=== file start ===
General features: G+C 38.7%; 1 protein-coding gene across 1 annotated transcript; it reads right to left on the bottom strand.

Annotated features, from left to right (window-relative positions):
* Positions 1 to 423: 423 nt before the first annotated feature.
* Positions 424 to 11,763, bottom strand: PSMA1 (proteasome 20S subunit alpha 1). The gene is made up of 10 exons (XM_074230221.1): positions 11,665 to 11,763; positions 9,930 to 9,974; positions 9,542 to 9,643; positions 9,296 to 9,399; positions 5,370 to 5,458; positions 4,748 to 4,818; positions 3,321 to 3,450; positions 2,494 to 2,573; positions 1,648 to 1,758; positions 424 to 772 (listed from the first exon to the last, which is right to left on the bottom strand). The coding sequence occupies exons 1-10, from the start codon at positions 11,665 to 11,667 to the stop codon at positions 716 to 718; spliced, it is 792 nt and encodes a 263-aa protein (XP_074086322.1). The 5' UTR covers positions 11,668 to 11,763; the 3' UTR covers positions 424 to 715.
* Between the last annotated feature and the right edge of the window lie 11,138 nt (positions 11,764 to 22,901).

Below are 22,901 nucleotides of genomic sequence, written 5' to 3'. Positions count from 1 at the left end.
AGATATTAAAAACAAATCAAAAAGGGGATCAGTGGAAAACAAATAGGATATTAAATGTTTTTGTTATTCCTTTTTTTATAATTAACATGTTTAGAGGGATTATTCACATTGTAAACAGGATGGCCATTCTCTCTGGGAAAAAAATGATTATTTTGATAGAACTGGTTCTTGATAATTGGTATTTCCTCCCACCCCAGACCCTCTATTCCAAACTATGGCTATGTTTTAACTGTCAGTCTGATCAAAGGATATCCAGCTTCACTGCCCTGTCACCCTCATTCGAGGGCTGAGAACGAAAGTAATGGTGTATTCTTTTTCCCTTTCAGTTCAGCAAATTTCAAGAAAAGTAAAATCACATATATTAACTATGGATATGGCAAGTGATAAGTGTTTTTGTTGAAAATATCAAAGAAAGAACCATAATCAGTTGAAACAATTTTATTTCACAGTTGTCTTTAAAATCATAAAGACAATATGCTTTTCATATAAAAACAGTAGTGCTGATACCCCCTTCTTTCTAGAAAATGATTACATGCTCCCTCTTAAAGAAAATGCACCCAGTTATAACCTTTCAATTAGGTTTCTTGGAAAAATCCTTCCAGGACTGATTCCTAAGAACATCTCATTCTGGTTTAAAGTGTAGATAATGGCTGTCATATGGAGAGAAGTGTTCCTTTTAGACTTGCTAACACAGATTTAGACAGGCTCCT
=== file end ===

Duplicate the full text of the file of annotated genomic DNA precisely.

General features: G+C 38.7%; 1 protein-coding gene across 1 annotated transcript; it reads right to left on the bottom strand.

Annotated features, from left to right (window-relative positions):
* Positions 1 to 423: 423 nt before the first annotated feature.
* Positions 424 to 11,763, bottom strand: PSMA1 (proteasome 20S subunit alpha 1). The gene is made up of 10 exons (XM_074230221.1): positions 11,665 to 11,763; positions 9,930 to 9,974; positions 9,542 to 9,643; positions 9,296 to 9,399; positions 5,370 to 5,458; positions 4,748 to 4,818; positions 3,321 to 3,450; positions 2,494 to 2,573; positions 1,648 to 1,758; positions 424 to 772 (listed from the first exon to the last, which is right to left on the bottom strand). The coding sequence occupies exons 1-10, from the start codon at positions 11,665 to 11,667 to the stop codon at positions 716 to 718; spliced, it is 792 nt and encodes a 263-aa protein (XP_074086322.1). The 5' UTR covers positions 11,668 to 11,763; the 3' UTR covers positions 424 to 715.
* Between the last annotated feature and the right edge of the window lie 11,138 nt (positions 11,764 to 22,901).

Below are 22,901 nucleotides of genomic sequence, written 5' to 3'. Positions count from 1 at the left end.
AGATATTAAAAACAAATCAAAAAGGGGATCAGTGGAAAACAAATAGGATATTAAATGTTTTTGTTATTCCTTTTTTTATAATTAACATGTTTAGAGGGATTATTCACATTGTAAACAGGATGGCCATTCTCTCTGGGAAAAAAATGATTATTTTGATAGAACTGGTTCTTGATAATTGGTATTTCCTCCCACCCCAGACCCTCTATTCCAAACTATGGCTATGTTTTAACTGTCAGTCTGATCAAAGGATATCCAGCTTCACTGCCCTGTCACCCTCATTCGAGGGCTGAGAACGAAAGTAATGGTGTATTCTTTTTCCCTTTCAGTTCAGCAAATTTCAAGAAAAGTAAAATCACATATATTAACTATGGATATGGCAAGTGATAAGTGTTTTTGTTGAAAATATCAAAGAAAGAACCATAATCAGTTGAAACAATTTTATTTCACAGTTGTCTTTAAAATCATAAAGACAATATGCTTTTCATATAAAAACAGTAGTGCTGATACCCCCTTCTTTCTAGAAAATGATTACATGCTCCCTCTTAAAGAAAATGCACCCAGTTATAACCTTTCAATTAGGTTTCTTGGAAAAATCCTTCCAGGACTGATTCCTAAGAACATCTCATTCTGGTTTAAAGTGTAGATAATGGCTGTCATATGGAGAGAAGTGTTCCTTTTAGACTTGCTAACACAGATTTAGACAGGCTCCT